That isn’t ideal for growing here in Michigan, but I’ve found I can get it to grow here pretty easily, actually. It is growing and blooming like crazy right now, and once it gets cold, I’ll move it inside, and let it dry out. As the soil dries, the plant goes dormant, so it can sit there patiently until spring and more settled weather when I can water and set it off into growth again. It works, and though it is a bit more work than most of the other plants I grow, it is worth it. I like looking at the lovely flowers, and speculating about the unique evolutionary path that caused this one genus to develop orange flowers while the rest of the family largely stuck with the tried-and-true purple.

Neon for your garden

Was wandering through Target on Monday for the first time in months.

Helloooo!? The 80’s called and wants its neon crap back.

Didn’t care for it then and certainly don’t care for it now. Though there is the increased safety factor of being highly visible at all times, whether in sunglasses or underwear.

But never mind my lack of style.

It made me think about a few plants that, if the light is right, certainly display that glowing, saturated color, found in the “Astro-Brite” pack of copy paper usually reserved for yard sales and such.

Close to dusk, the Kniphofia uvaria ‘Echo Mango’ in our garden stands out from 100 yards away.  Bred and selected by Richard Saul of Atlanta’s ItSaul Plants Inc., it is one tough perennial, taking heat and humidity with aplomb.

My experience has been one big early summer flush of blooms, with some significant reblooming until frost.  Best in full sun, it’s also drought tolerant and cold hardy to USDA Zone 5. It doesn’t get whopping huge like some other Kniphofia do – stays a nice manageble size, topping out at 3′ to 4′ tall.  ‘Echo Mango’ (or any other Red Hot Poker) adds a terrific bit of vertical interest to an otherwise mound-y mixed border.  Best with fellow warm colors. Pink, not so much.


‘Echo Mango’ = glowsticks!
Achillea ‘Paprika’ doesn’t go so well with it.  Mental note to relocate it in fall.


You can almost hear the sound of space lasers…
Eeee-yoooooo-eeeee-yoooooo…or maybe that’s just me.

 

 

Sheep-eating flowers?!

I was planning to follow up on Jeff’s phosphorus post with a bit more “phun with phosphorous.” However, I was completely derailed by Ray Eckhart’s message and link left for me on our GP facebook page with this headline:

RHS ‘sheep-eating’ plant about to bloom in Surrey

“The Royal Horticultural Society (RHS) at Wisley said the Puya
chilensis
, a native of Chile, would bloom in the next few days and last
about a week.

In the Andes it uses its sharp spines to snare and trap sheep and other animals, which slowly starve to death.”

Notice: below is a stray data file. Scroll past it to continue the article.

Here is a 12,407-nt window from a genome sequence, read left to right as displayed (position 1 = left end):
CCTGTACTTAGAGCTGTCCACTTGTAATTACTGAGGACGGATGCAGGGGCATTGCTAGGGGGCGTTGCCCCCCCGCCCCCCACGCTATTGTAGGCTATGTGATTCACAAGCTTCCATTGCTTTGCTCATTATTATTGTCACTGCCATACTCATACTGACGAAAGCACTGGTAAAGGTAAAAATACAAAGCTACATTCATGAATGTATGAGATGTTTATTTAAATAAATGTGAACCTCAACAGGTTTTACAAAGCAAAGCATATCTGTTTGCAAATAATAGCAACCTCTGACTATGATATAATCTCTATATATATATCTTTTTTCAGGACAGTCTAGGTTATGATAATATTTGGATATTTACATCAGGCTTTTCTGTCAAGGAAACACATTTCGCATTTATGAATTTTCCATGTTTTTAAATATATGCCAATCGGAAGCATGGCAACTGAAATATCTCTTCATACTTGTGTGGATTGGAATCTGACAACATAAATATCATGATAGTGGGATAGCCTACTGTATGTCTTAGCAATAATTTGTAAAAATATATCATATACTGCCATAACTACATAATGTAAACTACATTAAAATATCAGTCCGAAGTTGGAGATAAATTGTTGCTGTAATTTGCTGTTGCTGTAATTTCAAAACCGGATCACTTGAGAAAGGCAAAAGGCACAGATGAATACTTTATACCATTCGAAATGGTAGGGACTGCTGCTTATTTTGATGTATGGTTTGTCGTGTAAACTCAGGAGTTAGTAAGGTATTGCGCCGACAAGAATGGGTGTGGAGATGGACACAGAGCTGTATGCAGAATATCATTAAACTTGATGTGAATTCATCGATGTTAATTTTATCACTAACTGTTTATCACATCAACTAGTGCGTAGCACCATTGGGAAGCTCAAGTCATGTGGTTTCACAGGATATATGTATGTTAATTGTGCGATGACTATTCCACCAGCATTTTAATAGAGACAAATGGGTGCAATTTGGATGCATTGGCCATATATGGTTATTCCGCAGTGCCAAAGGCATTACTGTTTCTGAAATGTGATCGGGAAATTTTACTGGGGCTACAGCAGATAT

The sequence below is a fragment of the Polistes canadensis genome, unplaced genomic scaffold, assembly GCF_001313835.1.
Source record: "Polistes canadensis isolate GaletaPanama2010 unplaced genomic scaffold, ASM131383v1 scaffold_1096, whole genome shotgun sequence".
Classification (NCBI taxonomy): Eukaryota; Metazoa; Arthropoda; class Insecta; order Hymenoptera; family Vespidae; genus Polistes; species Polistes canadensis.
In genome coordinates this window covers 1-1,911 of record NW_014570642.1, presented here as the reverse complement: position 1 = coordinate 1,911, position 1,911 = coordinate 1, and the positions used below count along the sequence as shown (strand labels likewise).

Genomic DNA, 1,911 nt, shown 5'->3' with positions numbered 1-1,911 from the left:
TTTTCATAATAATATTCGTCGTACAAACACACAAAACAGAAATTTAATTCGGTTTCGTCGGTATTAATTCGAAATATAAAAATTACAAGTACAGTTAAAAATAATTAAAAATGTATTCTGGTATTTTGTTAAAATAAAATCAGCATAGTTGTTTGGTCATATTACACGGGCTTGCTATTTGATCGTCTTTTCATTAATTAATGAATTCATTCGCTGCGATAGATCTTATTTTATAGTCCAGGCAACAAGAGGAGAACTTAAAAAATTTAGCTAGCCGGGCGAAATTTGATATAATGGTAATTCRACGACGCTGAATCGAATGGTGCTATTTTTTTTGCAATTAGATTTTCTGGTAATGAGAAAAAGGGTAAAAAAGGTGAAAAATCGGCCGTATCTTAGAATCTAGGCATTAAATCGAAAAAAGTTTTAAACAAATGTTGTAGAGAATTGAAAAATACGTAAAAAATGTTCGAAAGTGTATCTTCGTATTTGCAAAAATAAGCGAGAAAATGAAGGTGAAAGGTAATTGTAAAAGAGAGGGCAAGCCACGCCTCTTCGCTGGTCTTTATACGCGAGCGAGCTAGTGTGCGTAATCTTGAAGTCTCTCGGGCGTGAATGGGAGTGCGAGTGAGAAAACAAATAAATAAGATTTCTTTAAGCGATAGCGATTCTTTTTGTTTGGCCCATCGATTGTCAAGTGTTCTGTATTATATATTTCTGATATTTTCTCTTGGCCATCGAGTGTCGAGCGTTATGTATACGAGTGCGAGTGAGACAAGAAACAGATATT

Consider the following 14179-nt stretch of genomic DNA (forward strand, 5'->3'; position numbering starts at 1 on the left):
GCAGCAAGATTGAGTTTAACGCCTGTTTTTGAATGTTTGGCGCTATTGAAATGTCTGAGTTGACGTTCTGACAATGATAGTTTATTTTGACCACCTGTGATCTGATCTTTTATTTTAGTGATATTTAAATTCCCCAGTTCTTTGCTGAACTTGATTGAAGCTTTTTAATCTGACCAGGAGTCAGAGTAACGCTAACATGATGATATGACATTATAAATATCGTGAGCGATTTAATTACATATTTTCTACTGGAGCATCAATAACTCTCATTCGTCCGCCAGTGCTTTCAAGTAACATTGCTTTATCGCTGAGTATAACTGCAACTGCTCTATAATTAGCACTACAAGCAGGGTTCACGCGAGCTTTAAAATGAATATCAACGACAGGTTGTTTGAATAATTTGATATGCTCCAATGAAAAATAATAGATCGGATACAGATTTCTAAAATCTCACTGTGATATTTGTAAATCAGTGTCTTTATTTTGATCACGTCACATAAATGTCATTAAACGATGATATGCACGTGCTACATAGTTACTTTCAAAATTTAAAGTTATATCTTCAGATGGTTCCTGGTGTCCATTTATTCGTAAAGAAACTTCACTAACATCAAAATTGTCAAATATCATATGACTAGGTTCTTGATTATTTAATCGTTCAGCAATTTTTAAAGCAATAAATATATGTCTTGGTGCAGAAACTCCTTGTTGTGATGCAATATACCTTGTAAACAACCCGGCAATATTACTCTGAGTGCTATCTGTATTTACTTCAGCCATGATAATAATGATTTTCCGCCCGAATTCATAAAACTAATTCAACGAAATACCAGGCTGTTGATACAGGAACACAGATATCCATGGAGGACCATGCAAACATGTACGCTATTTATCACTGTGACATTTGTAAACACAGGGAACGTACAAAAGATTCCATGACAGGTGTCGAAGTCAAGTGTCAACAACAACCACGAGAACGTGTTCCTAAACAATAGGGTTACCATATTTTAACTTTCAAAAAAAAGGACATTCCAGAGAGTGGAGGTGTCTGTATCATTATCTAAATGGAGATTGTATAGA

“The animals then decay at the base of the plant, acting as a fertiliser.”

[Dear BBC News: “Snare” and “Eat” are not really interchangeable]

How…have I not heard of this before.

I’ve posted previously on my Puya fixation. I asked readers to bet on how long it would take for me to kill my wee Puya bertoniana, mail-ordered from Annie’s Annuals.  I am happy to report that it made through the winter (greenhouse) and is now sunning itself on our deck.

Now this really ups the ante – it captures sheep!  Maybe P. bertoniana isn’t as robust as P. chilensis though. Perhaps…a vole or rabbit?

Solution to Friday’s flower fuddlement

Ed and Gayle correctly pointed out that short day plants (those that bloom in the spring or the fall) can sometimes do both.  The asters probably experienced some transplant shock in the fall, which would have suspended floral bud development.  This phenomenon could also be due to mild winter conditions (as Ed and Gayle also mentioned), which could have spared flower buds normally killed by freezing temperatures.

In any case, as spring daylengths approached those found in the fall, flower development continued and voila!  Asters in the spring!  Likewise, there are a number of spring bloomers that sometimes have a second (usually reduced) floral display in the fall.

Thanks again to Ginny for sharing her photographs and information!

Floral fuddlement

Gardeners love asters as part of their autumn floral palette.  Yet these native asters are blooming now – in the spring!

These specimens were purchased last summer and planted in the fall in Florida. Why might they be blooming out of season?

Reader Ginny Stibolt contributed today’s puzzle.  If you’d like to be a guest inquisitor on our blog, send photos and explanatory text to Linda Chalker-Scott.

Are Pretty Flowers Useful?

Yesterday I had the opportunity to listen to Marla Spivak, a very highly regarded bee scientist, talk about how bees defend themselves from disease.  Very interesting stuff.  I took a lot of information away from the talk, two bits of which I want to share with you.

The first is a vocabulary word — propolis – go ahead, google it (I don’t think too much inappropriate stuff will pop up) – it’s an antimicrobial “ointment” which bees create from stuff like the resins on tree buds.

The second is that the number of bee colonies is the US has been going down in the US since 1945 for a number of reasons.  One of the most important of which is the fact that we like to kill flowers, such as dandelions and clover, which bees like, and then we plant crappy flowers – at least as far as the bees are concerned.  The whole crappy flower thing isn’t something that I’d spent much time thinking about, so it was kind of an ah-ha moment for me.

Here’s how it works.  People tend to like double flowers.  Double flowers usually occur because the male parts of the flowers – the parts which normally contain pollen – instead develop into petals.  It’s a mutation – very pretty – but it inhibits the flower from reproducing itself through seed and it certainly isn’t great for bees who rely on pollen for food.  So when we plant our gardens we are removing plants that bees may love because we consider them weeds.  Then we replace these flowers with what amounts to plastic fruit.  My opinion – this is probably more significant to the lives of both honey bees and native bees than whether we plant natives or exotics.

So let your yard go wild!  The bees will thank you.